Molly sorted the stuff that had spilled from the box and soon found a cardboard folder with a birth certificate for one “Annie Apple,” dated 1929. That same folder held an 8x10 glossy, black and white, of a couple dozen long-limbed young women, all dressed in identical Daisy-Duke outfits. They were lined up next to a brick building with a portion of a sign above them - just three letters, BRI.

And there, in the middle of the group, was Molly’s ghost, very much alive.

That night at the kitchen table, Molly showed Ben what she’d found. “Here’s her birth certificate,” she said, opening the cardboard folder, “and this is a photo of her with some other girls. I’m sure it’s Annie there in the middle. I mean, why would that photo be in this folder if it wasn’t her?”

Ben shoveled a bite of meat loaf in his mouth as he gazed at the photo, then picked up the birth certificate and read it carefully, all the while chewing. “Why are you so interested in this?”

She shrugged, her face hot with a mixture of anger and embarrassment. “I don’t know. I just am.” She picked at her food. “Aren’t you curious about who lived in this house before we did?”

“A little. Is it the history that interests you?”

“I just feel like this girl, this Annie Apple, is important in some way.”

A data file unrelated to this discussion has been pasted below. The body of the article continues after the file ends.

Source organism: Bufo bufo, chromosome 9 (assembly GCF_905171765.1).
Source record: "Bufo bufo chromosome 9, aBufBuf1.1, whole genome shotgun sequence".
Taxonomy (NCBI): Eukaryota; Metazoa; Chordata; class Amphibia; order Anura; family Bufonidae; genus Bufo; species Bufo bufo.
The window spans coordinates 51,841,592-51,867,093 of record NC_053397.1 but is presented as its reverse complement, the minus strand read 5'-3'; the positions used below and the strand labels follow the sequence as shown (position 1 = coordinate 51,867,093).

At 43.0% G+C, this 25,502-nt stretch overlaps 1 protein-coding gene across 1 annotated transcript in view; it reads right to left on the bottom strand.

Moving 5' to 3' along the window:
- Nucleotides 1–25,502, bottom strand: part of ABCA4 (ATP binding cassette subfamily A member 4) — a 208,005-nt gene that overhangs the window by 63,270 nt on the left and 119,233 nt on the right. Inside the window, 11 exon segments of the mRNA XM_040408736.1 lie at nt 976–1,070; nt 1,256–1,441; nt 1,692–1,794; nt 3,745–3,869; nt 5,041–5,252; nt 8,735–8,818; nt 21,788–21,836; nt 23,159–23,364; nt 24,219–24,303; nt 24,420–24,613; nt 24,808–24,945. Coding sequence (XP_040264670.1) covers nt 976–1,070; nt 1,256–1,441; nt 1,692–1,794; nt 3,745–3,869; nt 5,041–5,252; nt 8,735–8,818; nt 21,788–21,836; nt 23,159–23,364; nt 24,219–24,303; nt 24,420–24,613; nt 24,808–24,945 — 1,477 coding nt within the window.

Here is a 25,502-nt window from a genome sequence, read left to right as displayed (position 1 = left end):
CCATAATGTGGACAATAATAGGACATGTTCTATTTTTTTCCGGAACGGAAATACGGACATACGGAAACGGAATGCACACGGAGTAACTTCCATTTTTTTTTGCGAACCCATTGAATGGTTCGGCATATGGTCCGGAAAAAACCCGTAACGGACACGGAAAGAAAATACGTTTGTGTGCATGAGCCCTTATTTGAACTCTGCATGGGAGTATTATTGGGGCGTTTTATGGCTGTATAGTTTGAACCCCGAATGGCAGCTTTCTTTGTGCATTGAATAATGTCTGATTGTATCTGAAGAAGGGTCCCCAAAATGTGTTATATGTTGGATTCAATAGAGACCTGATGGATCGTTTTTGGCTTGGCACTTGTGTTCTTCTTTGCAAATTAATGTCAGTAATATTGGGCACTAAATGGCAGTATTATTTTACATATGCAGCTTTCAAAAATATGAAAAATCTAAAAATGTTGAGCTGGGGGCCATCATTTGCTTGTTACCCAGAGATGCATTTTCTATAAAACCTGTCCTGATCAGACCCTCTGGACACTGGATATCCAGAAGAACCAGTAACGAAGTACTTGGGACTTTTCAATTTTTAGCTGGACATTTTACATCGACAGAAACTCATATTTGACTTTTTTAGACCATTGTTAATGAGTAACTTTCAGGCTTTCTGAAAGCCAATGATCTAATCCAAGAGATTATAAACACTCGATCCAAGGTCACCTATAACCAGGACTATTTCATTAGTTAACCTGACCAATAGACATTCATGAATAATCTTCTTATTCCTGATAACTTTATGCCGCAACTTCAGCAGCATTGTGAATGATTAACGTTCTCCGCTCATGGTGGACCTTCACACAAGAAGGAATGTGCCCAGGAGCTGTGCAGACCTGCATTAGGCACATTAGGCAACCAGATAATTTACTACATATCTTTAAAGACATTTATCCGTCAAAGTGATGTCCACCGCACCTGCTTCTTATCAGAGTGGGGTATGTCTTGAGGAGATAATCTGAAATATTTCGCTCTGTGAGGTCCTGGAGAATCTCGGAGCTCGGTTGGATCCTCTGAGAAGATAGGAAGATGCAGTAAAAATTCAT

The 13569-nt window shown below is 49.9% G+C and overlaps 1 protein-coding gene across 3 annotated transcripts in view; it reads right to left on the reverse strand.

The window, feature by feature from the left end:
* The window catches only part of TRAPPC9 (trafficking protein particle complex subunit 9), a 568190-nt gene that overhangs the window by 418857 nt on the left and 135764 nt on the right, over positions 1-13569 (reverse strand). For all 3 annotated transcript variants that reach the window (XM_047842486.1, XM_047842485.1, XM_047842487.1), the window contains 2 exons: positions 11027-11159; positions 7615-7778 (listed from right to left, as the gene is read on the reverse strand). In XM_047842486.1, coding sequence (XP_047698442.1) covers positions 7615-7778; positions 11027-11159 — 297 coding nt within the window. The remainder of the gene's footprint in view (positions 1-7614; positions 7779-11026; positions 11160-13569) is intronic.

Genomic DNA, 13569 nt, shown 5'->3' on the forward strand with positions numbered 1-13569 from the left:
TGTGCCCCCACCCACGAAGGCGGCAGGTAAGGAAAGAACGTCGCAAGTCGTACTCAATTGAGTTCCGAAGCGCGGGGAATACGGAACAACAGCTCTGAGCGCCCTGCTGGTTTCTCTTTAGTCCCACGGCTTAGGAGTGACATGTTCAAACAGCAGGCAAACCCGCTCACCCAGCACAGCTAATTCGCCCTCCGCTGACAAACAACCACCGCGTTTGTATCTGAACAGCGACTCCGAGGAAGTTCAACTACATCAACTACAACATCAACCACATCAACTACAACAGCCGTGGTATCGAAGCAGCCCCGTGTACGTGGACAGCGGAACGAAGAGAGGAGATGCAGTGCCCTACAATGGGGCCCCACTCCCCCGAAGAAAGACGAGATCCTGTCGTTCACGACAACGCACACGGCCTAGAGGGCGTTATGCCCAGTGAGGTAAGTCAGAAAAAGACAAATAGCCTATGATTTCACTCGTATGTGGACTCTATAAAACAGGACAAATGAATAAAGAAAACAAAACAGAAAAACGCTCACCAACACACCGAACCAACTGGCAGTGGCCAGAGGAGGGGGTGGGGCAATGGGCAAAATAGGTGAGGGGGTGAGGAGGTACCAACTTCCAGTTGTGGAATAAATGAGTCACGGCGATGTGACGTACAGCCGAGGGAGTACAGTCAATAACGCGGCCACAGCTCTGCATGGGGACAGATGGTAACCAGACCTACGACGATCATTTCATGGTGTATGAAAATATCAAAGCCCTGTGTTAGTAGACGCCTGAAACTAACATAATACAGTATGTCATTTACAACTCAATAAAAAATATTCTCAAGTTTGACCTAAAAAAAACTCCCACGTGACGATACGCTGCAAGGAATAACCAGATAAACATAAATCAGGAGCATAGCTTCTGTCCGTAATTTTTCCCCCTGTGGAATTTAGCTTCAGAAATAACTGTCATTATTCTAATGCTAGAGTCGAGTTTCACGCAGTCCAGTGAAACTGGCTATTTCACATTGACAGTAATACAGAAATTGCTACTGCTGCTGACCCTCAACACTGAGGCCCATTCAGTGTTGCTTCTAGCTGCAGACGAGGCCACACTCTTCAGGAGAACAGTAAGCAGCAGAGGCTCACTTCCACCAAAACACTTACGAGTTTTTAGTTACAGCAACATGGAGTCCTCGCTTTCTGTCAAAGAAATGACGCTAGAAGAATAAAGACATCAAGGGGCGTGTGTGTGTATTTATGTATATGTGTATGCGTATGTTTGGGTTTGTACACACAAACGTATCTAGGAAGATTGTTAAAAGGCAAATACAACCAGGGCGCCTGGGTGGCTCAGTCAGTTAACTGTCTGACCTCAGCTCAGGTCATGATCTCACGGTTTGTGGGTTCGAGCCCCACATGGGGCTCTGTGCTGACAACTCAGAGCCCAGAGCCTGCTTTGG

He nodded. “You could look into it. Go to the library or search the county records?”

“Would I be allowed to see them?”

“Sure. Birth and death records are public information.”

“I don’t even know where the library is.”

He pulled out his phone and after a few moments said, “417 Second Avenue.”

“In Wahpeton?”

“Yep.” He clicked more buttons on his phone. “Oh wait - it’s closed for renovation. They recommend patrons use the Fargo Library.” He placed his phone on the table and reached for the plate of meat loaf.

“How far is Fargo?”

He picked up his phone again. “About an hour north. Right up I-25.”

“Okay.” She paused. “I guess I’ll need to give you a ride to the clinic so I can use the car.”

“Okey-dokey,” he said around a mouthful of meat loaf.

Molly laughed. “You sound like a local already.”

“Just trying to fit in,” he said, smiling.

The next day, she dropped Ben at the clinic and eventually found her way to a brick building in downtown Fargo. It had two doors, each topped by a sign. One said, “Fargo Public Library,” the other, “Briggs Modeling Agency.”